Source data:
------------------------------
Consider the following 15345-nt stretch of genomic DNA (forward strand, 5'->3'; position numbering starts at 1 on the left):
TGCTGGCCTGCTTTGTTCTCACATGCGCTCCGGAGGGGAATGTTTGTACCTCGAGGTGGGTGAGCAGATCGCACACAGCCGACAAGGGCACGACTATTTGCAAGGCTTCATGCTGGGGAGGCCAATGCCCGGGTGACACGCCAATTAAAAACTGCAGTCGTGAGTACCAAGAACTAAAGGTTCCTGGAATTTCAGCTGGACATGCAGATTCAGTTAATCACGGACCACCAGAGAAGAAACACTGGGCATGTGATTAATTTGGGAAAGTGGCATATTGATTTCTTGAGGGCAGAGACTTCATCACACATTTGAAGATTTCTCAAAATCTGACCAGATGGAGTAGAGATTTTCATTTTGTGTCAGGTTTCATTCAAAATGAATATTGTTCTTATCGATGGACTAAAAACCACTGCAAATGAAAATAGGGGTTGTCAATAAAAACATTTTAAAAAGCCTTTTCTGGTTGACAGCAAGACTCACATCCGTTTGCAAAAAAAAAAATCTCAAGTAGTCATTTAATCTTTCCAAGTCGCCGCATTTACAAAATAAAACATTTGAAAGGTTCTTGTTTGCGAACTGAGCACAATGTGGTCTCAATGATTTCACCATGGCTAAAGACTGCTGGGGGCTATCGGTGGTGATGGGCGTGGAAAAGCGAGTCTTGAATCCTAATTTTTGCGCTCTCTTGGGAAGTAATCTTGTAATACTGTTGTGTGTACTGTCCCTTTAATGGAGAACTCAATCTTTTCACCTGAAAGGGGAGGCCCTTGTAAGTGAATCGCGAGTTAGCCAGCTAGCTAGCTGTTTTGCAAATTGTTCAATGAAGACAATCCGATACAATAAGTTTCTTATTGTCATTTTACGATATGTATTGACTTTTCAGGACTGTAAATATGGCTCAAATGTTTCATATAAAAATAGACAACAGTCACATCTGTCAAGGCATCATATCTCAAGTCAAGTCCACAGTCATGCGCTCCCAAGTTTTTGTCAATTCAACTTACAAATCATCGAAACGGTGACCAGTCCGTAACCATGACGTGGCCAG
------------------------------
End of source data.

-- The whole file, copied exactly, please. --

Consider the following 15345-nt stretch of genomic DNA (forward strand, 5'->3'; position numbering starts at 1 on the left):
TGCTGGCCTGCTTTGTTCTCACATGCGCTCCGGAGGGGAATGTTTGTACCTCGAGGTGGGTGAGCAGATCGCACACAGCCGACAAGGGCACGACTATTTGCAAGGCTTCATGCTGGGGAGGCCAATGCCCGGGTGACACGCCAATTAAAAACTGCAGTCGTGAGTACCAAGAACTAAAGGTTCCTGGAATTTCAGCTGGACATGCAGATTCAGTTAATCACGGACCACCAGAGAAGAAACACTGGGCATGTGATTAATTTGGGAAAGTGGCATATTGATTTCTTGAGGGCAGAGACTTCATCACACATTTGAAGATTTCTCAAAATCTGACCAGATGGAGTAGAGATTTTCATTTTGTGTCAGGTTTCATTCAAAATGAATATTGTTCTTATCGATGGACTAAAAACCACTGCAAATGAAAATAGGGGTTGTCAATAAAAACATTTTAAAAAGCCTTTTCTGGTTGACAGCAAGACTCACATCCGTTTGCAAAAAAAAAAATCTCAAGTAGTCATTTAATCTTTCCAAGTCGCCGCATTTACAAAATAAAACATTTGAAAGGTTCTTGTTTGCGAACTGAGCACAATGTGGTCTCAATGATTTCACCATGGCTAAAGACTGCTGGGGGCTATCGGTGGTGATGGGCGTGGAAAAGCGAGTCTTGAATCCTAATTTTTGCGCTCTCTTGGGAAGTAATCTTGTAATACTGTTGTGTGTACTGTCCCTTTAATGGAGAACTCAATCTTTTCACCTGAAAGGGGAGGCCCTTGTAAGTGAATCGCGAGTTAGCCAGCTAGCTAGCTGTTTTGCAAATTGTTCAATGAAGACAATCCGATACAATAAGTTTCTTATTGTCATTTTACGATATGTATTGACTTTTCAGGACTGTAAATATGGCTCAAATGTTTCATATAAAAATAGACAACAGTCACATCTGTCAAGGCATCATATCTCAAGTCAAGTCCACAGTCATGCGCTCCCAAGTTTTTGTCAATTCAACTTACAAATCATCGAAACGGTGACCAGTCCGTAACCATGACGTGGCCAG